Local emergency management experts will conduct a severe storm preparedness exercise tomorrow morning, May 15, for agency representatives to Baltimore County's Emergency Operations Center.
The exercise, hosted by the Office of Homeland Security & Emergency Management, will pause at 10:30 a.m. for a press briefing in the EOC with County Executive Johnny Olszewski and the heads of agencies involved with emergency response. **Media should report to the Security Desk in the Historic Courthouse, 400 Washington Ave., 21204, to be escorted to the EOC.
The exercise will feature a realistic hypothetical scenario involving flooding from a Category 1 or 2 level hurricane impacting the County's coastal east side communities.
"Recent history shows that coastal areas like Bowleys Quarters, Turner Station and Miller's Island are extremely vulnerable to tropical systems affecting the mid-Atlantic. An effective response to these events requires preparation and partnership with our residents and businesses," Olszewski said.
National Weather Service Meteorologist Chris Strong is scheduled to attend the exercise and present an overview of the forecast for the 2019 Atlantic storm season. Hurricane season begins June 1 and continues through November 30.
Threats to Baltimore County
Threats to Baltimore County during hurricane season include coastal flooding and storm surge, the subject of today's exercise.
Inland communities along creeks and rivers are vulnerable to flooding during heavy rain events.
High winds with the potential to bring down power lines and trees can cause power outages anywhere in Baltimore County.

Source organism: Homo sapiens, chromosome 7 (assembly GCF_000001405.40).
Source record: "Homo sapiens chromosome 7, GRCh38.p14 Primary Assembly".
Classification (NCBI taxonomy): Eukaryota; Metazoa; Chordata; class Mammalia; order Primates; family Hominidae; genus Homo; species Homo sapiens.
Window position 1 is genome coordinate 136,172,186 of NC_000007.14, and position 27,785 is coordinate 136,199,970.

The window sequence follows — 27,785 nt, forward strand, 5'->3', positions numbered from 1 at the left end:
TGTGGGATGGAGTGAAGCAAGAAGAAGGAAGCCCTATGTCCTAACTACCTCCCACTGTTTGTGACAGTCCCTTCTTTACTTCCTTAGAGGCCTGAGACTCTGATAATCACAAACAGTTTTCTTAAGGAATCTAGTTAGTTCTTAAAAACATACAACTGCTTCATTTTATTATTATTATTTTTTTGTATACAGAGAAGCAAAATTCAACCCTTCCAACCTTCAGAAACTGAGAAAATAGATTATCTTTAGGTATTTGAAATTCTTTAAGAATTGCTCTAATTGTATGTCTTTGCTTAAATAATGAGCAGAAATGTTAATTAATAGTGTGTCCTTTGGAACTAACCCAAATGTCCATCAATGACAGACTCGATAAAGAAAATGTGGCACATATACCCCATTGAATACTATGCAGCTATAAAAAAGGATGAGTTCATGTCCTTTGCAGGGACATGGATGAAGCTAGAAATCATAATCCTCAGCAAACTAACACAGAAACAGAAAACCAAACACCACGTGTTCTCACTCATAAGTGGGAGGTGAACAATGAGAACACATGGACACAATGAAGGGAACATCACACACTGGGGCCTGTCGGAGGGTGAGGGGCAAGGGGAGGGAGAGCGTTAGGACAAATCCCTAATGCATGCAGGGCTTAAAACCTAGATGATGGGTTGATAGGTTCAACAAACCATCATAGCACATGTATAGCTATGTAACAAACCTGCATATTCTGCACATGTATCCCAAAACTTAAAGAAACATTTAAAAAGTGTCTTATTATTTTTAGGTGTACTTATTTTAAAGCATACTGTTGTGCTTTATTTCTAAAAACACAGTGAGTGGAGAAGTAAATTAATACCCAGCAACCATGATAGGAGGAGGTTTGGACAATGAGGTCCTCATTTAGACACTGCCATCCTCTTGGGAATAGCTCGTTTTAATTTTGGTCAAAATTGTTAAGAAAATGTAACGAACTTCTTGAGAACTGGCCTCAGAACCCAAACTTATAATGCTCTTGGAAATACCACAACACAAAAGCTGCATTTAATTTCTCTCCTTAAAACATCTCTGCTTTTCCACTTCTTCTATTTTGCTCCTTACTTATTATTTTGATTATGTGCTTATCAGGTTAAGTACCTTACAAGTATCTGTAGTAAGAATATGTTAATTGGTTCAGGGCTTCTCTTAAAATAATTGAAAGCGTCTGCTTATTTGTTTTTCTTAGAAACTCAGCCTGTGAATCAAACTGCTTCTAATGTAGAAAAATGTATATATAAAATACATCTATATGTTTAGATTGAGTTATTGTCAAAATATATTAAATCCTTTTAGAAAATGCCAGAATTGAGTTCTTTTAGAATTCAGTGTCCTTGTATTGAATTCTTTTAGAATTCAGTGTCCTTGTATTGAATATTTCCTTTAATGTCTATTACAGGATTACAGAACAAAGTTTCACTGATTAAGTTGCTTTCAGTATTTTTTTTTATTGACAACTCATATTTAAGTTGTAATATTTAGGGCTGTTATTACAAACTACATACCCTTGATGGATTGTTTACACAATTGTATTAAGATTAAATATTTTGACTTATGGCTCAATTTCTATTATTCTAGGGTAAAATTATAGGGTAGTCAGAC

The Olszewski Administration believes it is crucial to prepare for flooding events that are becoming more frequent and intense due to climate change and rising sea levels.
Preparation and Response
Disaster response training for first responders --including swiftwater and dive teams, helicopter rescue units and other specialized units -- occurs throughout the year. Prior to an approaching storm, routine preparedness includes equipment checks and outreach to mutual aid and private partners to ensure contacts and mutual aid agreements are current.
Exercises like the one tomorrow are held several times a year in the EOC to refresh agency representatives on processes and procedures used during an activation. EOC activations occur when an emergency requires a coordinated multi-agency response.
Public education and outreach occurs continually. "Prepared, engaged residents are essential to our ability to respond to disasters," Ringgold said; the greater the number of households that assemble emergency kits, secure flood insurance and plan for pets and vulnerable family members, the better the County's ability to withstand a severe weather event.
Emergency Communications Platforms
Before, during and after emergencies, Baltimore County provides information via Twitter, @BaltCoEmergency. For those who choose not to register for Twitter, posts are shared on the County's "Stormfighter" web page.